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Cab drivers for app-based aggregators face high risk of diabetes, heart disease

Between March and September 2020, a team of researchers conducted in-person and video call interviews with 340 drivers, who had at least one year of experience working with cab aggregators in Bengaluru.
Last Updated : 18 June 2024, 22:28 IST

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Bengaluru: Drivers for app-based cab services face a higher risk of non-communicable diseases due to poor working conditions, a recent study by the Nimhans’ Department of Epidemiology has revealed.

Between March and September 2020, a team of researchers conducted in-person and video call interviews with 340 drivers, who had at least one year of experience working with cab aggregators in Bengaluru.

Eighty percent of the interviewees were randomly selected from transportation hubs like airports, bus stations, and railway stations, while the rest were from leisure and entertainment areas.

All respondents were men, as no women drivers could be found during the interviews.

NCD risk factors

The study aimed to test the link between adverse work environments and the risk of developing non-communicable diseases (NCDs) like diabetes, heart disease, and hypertension among these drivers.

The development of NCDs is normally attributed to behaviours such as unhealthy diet, physical inactivity, tobacco, and alcohol use.

Unlike regular taxi drivers, who have fixed hours and pay due to being employed by a company, app-based cab drivers have irregular working hours, affecting their circadian rhythm and metabolic processes, the study’s principal investigator, Dr Gautham Melur Sukumar, explained to DH.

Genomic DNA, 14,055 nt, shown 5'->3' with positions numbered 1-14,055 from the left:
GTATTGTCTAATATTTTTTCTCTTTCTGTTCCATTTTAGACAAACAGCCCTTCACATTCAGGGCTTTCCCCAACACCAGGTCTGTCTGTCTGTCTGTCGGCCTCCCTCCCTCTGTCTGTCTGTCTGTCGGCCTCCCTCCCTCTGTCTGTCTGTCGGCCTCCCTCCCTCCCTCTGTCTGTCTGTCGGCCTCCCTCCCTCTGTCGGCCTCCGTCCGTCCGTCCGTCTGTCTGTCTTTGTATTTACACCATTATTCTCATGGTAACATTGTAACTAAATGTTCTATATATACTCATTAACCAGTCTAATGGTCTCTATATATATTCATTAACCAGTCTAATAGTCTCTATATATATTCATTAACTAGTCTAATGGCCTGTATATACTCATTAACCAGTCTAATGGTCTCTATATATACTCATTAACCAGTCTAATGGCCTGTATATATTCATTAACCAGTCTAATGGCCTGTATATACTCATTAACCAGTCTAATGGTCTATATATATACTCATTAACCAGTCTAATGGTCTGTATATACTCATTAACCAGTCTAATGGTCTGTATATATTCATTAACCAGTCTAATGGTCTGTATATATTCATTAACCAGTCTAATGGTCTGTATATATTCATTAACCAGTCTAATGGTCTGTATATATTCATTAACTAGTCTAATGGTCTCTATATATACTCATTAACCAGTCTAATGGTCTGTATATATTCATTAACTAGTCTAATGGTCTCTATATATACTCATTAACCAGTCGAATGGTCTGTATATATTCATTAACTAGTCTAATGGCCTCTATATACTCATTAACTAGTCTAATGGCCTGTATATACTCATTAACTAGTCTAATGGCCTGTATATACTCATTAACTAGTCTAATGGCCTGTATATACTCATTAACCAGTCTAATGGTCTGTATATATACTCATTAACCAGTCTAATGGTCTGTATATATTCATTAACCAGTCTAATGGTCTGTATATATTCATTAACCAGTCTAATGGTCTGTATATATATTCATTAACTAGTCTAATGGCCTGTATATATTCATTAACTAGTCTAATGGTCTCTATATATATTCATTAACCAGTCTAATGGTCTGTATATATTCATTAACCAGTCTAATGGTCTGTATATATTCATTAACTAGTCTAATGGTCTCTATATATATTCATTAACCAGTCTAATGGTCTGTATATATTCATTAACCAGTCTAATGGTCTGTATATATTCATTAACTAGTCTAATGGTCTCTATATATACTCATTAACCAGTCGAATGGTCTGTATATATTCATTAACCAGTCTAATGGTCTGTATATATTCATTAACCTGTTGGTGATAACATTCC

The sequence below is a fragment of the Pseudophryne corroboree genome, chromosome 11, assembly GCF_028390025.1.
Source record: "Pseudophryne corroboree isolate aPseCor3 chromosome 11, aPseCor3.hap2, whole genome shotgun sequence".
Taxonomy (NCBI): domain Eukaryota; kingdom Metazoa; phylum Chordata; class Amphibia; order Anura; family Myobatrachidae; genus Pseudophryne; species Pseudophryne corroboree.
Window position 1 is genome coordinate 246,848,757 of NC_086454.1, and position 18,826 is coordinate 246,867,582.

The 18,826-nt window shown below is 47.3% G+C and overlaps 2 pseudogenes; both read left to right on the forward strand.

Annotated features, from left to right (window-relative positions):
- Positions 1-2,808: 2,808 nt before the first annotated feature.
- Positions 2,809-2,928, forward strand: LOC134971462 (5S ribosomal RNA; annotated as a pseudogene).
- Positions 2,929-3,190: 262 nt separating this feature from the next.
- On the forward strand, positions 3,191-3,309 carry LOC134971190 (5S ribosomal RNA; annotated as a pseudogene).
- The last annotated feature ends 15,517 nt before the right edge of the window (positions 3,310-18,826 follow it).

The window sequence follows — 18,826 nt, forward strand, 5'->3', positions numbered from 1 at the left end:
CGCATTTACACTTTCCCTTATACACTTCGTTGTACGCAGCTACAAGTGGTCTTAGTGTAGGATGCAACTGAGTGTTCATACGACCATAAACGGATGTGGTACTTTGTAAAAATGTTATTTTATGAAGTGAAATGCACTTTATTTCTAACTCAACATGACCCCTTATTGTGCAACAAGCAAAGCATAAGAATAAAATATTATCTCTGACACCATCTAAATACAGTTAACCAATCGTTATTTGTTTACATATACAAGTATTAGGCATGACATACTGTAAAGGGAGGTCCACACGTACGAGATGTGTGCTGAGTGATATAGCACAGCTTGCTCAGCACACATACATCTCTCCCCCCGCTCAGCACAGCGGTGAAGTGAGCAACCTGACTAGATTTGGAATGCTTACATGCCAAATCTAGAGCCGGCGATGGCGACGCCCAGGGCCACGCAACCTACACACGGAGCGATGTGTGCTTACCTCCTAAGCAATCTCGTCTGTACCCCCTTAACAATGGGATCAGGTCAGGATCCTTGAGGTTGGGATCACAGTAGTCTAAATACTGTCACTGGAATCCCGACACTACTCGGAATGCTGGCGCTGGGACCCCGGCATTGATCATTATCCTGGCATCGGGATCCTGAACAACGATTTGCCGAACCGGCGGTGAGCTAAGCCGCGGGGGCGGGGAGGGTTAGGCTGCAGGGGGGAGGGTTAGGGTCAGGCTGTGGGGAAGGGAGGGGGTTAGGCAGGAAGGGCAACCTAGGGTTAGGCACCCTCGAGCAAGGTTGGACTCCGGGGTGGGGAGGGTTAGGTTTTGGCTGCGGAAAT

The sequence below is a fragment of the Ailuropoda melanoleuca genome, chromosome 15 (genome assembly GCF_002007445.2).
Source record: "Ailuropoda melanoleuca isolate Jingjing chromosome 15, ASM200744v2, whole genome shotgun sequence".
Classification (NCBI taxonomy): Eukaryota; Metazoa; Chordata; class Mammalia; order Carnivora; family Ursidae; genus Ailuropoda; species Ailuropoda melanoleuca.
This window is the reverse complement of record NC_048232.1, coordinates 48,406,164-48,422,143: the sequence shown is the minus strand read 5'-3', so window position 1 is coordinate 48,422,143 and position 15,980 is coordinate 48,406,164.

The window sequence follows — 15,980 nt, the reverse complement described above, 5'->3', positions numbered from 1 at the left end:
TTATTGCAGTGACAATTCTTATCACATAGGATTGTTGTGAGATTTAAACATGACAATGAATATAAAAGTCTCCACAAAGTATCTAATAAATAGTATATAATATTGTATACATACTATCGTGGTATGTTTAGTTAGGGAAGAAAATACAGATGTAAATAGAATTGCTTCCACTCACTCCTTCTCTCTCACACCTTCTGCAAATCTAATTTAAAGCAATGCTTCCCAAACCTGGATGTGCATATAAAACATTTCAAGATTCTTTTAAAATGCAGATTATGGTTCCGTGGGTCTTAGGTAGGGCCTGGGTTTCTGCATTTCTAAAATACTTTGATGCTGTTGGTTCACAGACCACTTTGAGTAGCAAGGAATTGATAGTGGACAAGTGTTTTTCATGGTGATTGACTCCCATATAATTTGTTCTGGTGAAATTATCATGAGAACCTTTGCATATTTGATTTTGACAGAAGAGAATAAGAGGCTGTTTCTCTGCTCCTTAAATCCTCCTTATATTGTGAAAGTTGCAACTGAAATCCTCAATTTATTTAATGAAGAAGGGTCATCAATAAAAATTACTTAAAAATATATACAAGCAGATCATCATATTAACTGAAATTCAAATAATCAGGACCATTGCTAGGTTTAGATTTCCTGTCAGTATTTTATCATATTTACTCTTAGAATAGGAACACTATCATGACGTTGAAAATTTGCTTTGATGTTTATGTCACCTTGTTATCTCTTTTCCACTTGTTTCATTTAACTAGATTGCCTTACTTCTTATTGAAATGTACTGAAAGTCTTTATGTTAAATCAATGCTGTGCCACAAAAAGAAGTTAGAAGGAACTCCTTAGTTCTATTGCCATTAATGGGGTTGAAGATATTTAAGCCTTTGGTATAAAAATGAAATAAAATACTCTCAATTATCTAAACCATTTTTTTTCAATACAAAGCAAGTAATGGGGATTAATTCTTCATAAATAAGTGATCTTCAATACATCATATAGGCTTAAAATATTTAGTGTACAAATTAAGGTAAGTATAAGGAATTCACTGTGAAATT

“Such drivers don’t have social security and often lead sedentary lifestyles, living out of their cabs, especially if they are not from Bengaluru. We wanted to explore how this was affecting their risk of developing one or more NCDs,” Sukumar said.

The semi-structured interviews had questions to identify family health history, work hours, salaries and incentives, NCD risk factors, including body mass index (BMI), height and weight, and substance use.

About 36.8% of drivers were not residents of Bengaluru and lived away from home, which made them vulnerable to unhealthy diets, physical inactivity, substance use, and chronic stress, upping their NCD risks.

Seventy-seven per cent of the drivers interviewed were less than 40 years old. At least 22 per cent were tobacco users and 16.8per cent consumed alcohol. Seventy-eight per cent of drivers reported inadequate physical activity.

The mean weight of the interviewees was 75.3 kg with a mean BMI of 27.7.

The drivers worked an average of 8.7 hours per day, six days a week, which increased their risk of consuming unhealthy diets by five times and their odds of consuming tobacco by 9.3 times.

Due to long hours of sitting, they were also four times more likely to be overweight than people who worked five or fewer days a week. Night shifts upped their risk of alcohol consumption.

In total, 97per cent of drivers reported having one or more NCD risks, heightening their chances of developing NCDs such as hypertension, heart disease and diabetes.

What next?

The study urgently calls for legislation mandating NCD prevention programmes, basic occupational health services, and social security provisions for cab drivers.

“Policies must be strengthened to reduce the incidence of NCDs caused by adverse working conditions,” said the study’s principal investigator, Dr Gautham Melur Sukumar.

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Published 18 June 2024, 22:28 IST

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